Privacy, confidentiality, and security. Privacy, confidentiality, and security are paramount considerations for telemedicine because patients’ personal health-related information is being transmitted, usually via the Internet. AHCs should take steps to address the inherent risks, such as inaccurate communication due to loss of video/audio data or confidentiality breaches due to security intrusions via the Internet. We recommend using telemedicine systems that have a high degree of reliability to minimize risks related to loss of data packets. Similarly, we recommend using systems with a high degree of security encryption, consistent with mandates in the Health Insurance Portability and Accountability Act of 1996.

Especially when providing acute care evaluations, the telemedicine provider should be encouraged to use one of the evaluation rooms set up for telemedicine or to use a laptop-access system from an isolated, private location. If there is any risk of someone else overhearing the interaction between the provider and patient, the provider should use headphones and a microphone to ensure that the conversation is private, even when the telemedicine system employs echo cancellation.

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Defining Success and Overcoming Challenges

At the outset of program development, it is essential to determine the measures that will later be used to define “success.” The telemedicine business plan may be built on a number of different potential benefits (clinical, financial, or educational), but the weight of each potential benefit depends on the AHC’s long-term strategic plans. Whatever the rationale for starting the program, all key stakeholders must understand how success will be defined (e.g., expansion of patient care, financial return on investment, community partnership development, teaching opportunities, clinical research, downstream referrals, clinical benefit to patients). For our telemedicine program, we determined that the key measures to track would include net increased patient volume, decreased wait times for in-person appointments at clinics in the same specialty, numbers of new and return visits for telemedicine evaluations, number of telemedicine-specific help desk calls, and downstream business to the AHC.

Developing a successful enterprise-wide telemedicine program is not without its challenges, but adopting a standard approach to implementing and providing telemedicine services will help limit the problems that arise along the way. In our case, numerous clinical departments were interested in implementing telemedicine partnerships with remote facilities, but there was redundancy in many of their efforts. It was initially challenging to inform providers of the newly developed telemedicine infrastructure and established procedures, including those related to telemedicine system security, medical record documentation, and informed consent requirements. Developing a specific MCP, as described above, has helped improve consistency and compliance among providers.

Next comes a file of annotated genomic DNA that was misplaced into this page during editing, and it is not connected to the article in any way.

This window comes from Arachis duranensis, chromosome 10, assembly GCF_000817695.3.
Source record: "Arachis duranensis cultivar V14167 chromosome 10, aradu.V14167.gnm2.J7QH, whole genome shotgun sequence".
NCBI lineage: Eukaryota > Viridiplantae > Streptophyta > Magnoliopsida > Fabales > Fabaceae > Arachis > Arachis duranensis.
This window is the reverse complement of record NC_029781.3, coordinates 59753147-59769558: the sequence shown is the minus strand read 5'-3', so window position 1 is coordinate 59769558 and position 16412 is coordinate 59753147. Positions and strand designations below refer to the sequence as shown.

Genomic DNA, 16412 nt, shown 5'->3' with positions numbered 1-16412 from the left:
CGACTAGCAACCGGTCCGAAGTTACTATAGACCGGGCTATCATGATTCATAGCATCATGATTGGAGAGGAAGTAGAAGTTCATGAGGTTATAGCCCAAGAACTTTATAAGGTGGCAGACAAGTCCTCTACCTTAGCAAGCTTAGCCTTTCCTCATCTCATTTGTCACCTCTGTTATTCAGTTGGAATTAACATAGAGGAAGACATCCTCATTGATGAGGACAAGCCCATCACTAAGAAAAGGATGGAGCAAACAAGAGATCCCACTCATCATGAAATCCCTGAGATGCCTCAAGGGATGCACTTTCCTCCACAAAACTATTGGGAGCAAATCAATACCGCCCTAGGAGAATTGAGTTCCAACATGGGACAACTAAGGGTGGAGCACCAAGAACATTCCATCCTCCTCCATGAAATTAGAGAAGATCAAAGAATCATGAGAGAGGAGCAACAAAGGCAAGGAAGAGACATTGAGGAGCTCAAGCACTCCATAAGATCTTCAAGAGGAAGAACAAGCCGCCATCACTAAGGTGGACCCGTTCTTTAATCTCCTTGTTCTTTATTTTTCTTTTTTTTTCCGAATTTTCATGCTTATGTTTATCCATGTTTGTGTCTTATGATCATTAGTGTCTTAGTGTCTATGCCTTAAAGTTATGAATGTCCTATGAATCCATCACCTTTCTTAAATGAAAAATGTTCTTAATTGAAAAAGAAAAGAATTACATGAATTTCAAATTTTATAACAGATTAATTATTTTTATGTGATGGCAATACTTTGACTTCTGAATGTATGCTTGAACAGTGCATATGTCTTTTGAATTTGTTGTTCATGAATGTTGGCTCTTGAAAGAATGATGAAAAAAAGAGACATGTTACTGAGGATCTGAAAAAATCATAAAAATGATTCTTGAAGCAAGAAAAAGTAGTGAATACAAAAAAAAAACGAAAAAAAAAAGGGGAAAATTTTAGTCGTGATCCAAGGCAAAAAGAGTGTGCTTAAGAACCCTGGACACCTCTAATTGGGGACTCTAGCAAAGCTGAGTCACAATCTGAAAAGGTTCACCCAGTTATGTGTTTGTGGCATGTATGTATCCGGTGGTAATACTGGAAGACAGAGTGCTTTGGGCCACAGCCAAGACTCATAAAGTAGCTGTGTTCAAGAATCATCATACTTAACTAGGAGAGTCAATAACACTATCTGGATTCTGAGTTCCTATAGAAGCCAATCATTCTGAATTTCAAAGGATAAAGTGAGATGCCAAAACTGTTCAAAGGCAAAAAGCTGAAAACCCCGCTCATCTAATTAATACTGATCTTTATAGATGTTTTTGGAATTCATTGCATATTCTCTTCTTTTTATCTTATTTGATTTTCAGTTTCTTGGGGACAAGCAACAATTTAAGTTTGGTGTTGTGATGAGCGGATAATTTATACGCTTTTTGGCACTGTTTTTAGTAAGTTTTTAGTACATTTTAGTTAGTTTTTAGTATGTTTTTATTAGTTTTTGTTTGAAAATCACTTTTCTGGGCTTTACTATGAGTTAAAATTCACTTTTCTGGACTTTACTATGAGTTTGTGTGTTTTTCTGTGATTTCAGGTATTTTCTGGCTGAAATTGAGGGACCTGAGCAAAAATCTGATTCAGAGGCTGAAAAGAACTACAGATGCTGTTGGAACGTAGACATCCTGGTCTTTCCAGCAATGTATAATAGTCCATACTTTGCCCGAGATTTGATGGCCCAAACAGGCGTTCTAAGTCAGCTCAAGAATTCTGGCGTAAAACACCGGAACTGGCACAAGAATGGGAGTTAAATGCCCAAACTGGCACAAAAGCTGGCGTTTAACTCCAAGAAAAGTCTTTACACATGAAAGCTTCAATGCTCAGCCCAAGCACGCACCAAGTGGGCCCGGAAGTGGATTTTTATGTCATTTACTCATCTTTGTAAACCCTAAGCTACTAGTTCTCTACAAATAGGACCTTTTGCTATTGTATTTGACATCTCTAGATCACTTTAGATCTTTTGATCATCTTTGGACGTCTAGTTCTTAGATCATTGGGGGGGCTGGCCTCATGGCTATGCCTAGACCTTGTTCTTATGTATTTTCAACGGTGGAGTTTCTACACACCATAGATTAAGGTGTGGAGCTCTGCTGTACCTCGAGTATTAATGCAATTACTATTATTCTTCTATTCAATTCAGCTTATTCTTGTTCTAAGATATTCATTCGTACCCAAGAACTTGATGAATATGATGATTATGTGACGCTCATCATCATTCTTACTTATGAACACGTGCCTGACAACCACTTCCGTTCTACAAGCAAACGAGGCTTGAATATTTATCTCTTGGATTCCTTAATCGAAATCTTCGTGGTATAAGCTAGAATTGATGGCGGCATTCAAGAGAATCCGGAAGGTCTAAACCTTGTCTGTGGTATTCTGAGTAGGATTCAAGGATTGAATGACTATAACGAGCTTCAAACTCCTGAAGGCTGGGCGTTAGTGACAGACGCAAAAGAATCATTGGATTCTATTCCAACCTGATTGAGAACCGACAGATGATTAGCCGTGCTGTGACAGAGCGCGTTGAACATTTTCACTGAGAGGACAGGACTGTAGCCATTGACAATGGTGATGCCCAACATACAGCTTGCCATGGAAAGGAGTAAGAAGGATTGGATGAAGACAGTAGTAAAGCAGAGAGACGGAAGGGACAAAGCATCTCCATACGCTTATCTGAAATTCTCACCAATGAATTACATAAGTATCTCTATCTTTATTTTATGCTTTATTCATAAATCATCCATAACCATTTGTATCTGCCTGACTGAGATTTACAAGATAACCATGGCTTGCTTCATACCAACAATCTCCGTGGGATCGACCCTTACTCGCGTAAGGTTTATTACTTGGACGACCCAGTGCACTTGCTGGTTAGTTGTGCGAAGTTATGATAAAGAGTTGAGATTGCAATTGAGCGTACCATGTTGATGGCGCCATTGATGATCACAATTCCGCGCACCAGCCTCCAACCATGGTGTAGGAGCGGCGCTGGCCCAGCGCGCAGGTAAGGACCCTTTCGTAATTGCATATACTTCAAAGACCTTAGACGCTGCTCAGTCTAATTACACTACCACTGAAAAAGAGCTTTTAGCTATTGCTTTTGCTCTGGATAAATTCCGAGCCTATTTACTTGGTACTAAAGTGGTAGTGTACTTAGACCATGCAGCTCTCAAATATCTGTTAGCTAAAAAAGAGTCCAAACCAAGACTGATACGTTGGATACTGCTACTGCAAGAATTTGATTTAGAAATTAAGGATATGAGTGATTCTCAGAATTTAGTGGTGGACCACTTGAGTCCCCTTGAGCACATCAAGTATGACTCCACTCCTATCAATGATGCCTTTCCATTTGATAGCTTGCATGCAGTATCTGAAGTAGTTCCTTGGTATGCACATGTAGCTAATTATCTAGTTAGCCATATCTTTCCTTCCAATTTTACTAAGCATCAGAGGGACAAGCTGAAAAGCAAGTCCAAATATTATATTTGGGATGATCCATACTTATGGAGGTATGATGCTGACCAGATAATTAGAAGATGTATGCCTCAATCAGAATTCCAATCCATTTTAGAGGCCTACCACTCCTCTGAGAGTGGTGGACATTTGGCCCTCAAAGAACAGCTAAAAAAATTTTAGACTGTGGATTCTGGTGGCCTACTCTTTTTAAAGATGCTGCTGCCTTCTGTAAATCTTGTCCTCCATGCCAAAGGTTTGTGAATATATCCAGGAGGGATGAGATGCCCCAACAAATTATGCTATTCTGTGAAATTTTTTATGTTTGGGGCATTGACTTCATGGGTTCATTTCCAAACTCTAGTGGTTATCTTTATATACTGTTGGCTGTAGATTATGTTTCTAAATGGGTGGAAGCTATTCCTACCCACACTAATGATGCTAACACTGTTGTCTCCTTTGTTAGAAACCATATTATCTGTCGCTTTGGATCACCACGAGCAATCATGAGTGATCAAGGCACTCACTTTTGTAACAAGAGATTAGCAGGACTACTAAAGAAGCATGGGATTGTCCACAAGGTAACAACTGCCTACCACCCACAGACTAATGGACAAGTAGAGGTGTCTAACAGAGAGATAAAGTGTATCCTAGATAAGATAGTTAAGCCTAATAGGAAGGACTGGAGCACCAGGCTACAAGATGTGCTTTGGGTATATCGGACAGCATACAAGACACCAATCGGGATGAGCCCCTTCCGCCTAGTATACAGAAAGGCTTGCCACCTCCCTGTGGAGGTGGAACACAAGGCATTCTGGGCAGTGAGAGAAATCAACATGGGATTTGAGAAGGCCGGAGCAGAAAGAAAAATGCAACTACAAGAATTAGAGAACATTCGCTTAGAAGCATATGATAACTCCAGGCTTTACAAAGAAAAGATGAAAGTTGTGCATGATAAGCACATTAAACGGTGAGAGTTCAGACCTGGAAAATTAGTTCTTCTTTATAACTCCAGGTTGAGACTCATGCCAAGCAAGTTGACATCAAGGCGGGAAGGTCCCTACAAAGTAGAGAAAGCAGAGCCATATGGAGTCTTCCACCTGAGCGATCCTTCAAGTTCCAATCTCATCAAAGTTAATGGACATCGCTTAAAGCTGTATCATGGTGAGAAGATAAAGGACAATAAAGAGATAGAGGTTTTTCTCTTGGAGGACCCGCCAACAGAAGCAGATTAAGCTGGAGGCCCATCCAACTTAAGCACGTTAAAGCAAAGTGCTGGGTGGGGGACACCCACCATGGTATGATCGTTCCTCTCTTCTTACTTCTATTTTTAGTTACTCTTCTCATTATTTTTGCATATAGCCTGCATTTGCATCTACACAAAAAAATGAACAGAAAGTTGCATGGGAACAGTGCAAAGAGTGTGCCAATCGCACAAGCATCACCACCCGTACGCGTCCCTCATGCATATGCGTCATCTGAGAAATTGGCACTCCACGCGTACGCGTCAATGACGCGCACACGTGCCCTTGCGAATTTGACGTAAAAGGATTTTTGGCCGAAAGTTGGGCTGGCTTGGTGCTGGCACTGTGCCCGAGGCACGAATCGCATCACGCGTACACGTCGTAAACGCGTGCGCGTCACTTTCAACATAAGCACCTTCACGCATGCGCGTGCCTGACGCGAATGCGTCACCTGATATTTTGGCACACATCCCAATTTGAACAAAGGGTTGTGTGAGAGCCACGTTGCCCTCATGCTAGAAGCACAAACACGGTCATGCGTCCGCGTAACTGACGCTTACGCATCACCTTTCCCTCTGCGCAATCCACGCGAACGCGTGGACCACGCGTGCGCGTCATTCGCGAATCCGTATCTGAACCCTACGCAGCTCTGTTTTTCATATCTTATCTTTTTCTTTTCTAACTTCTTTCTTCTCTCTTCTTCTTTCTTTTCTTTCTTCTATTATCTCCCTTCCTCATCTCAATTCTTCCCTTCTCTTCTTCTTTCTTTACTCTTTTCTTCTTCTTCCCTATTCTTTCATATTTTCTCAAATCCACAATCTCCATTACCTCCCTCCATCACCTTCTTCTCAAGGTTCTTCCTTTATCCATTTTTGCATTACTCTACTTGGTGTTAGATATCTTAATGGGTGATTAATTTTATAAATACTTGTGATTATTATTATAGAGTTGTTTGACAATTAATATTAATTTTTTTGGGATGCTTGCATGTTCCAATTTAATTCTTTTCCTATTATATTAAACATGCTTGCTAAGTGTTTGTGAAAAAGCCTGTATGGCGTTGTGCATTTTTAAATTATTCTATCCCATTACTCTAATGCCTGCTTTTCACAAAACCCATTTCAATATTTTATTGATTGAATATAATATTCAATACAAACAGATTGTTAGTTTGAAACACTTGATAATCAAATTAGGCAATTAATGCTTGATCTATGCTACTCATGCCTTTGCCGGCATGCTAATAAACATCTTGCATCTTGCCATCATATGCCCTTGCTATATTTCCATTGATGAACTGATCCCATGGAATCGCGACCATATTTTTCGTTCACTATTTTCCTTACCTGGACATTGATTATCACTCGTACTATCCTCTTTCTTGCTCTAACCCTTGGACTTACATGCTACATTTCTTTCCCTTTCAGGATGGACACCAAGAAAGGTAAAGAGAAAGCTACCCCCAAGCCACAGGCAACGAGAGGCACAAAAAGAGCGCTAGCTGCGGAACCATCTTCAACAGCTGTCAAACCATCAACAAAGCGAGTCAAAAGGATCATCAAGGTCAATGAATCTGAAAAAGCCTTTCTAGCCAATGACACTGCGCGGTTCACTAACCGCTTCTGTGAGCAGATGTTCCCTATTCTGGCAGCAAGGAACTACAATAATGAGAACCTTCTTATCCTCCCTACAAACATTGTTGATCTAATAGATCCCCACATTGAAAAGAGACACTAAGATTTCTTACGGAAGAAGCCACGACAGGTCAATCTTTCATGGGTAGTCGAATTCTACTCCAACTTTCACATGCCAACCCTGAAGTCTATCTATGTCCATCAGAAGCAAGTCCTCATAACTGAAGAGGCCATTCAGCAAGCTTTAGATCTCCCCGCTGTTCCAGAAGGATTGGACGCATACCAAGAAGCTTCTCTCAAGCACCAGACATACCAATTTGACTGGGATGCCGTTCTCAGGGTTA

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In Sum

Health-care-related technology is evolving rapidly, and telemedicine is part of this quickly changing field. Critical elements of care—from store and forward dermatology consultations11 to emergency stroke management6—are being provided as telemedicine services. Medical education, training, and conferences are routinely augmented by telecommunications technologies. To prepare for and participate in telemedicine, AHC leaders should understand the related issues. As we have discussed, using UCSD Medical Center’s telemedicine program as an example, one key to establishing a successful telemedicine enterprise is developing a core infrastructure built on a single vision of extending care to patients. Developing relationships with spoke facilities and attracting champions charged with the success of the overall program and individual clinical department initiatives is essential. Understanding and balancing the needs and resources of both the AHC and the remote facilities will ultimately help define the program’s success. The importance of developing a business plan cannot be overemphasized. Finally, stakeholders should remember that telemedicine equipment has limited worth without an overall infrastructure to support a strong program and a strategic plan to guide the initiative.

Many health care institutions are interested in using telemedicine to expand care and specialty options for their patients and those of partner facilities, but they are not sure how to begin or optimize this process. We believe that the key telemedicine elements, or tele-ments, that we have detailed represent essential aspects of developing a telemedicine program and offer generalizable guidance for other AHCs entering the telemedicine arena. Using these elements, AHCs and remote communities can begin to build successful telemedicine connections and, thereby, enhance patient care.

Acknowledgments: The authors wish to thank the University of California, San Diego Medical Center leadership for their support in this enterprise-wide telemedicine initiative.

Funding/Support: None

Other disclosures: None.

Ethical approval: Not applicable.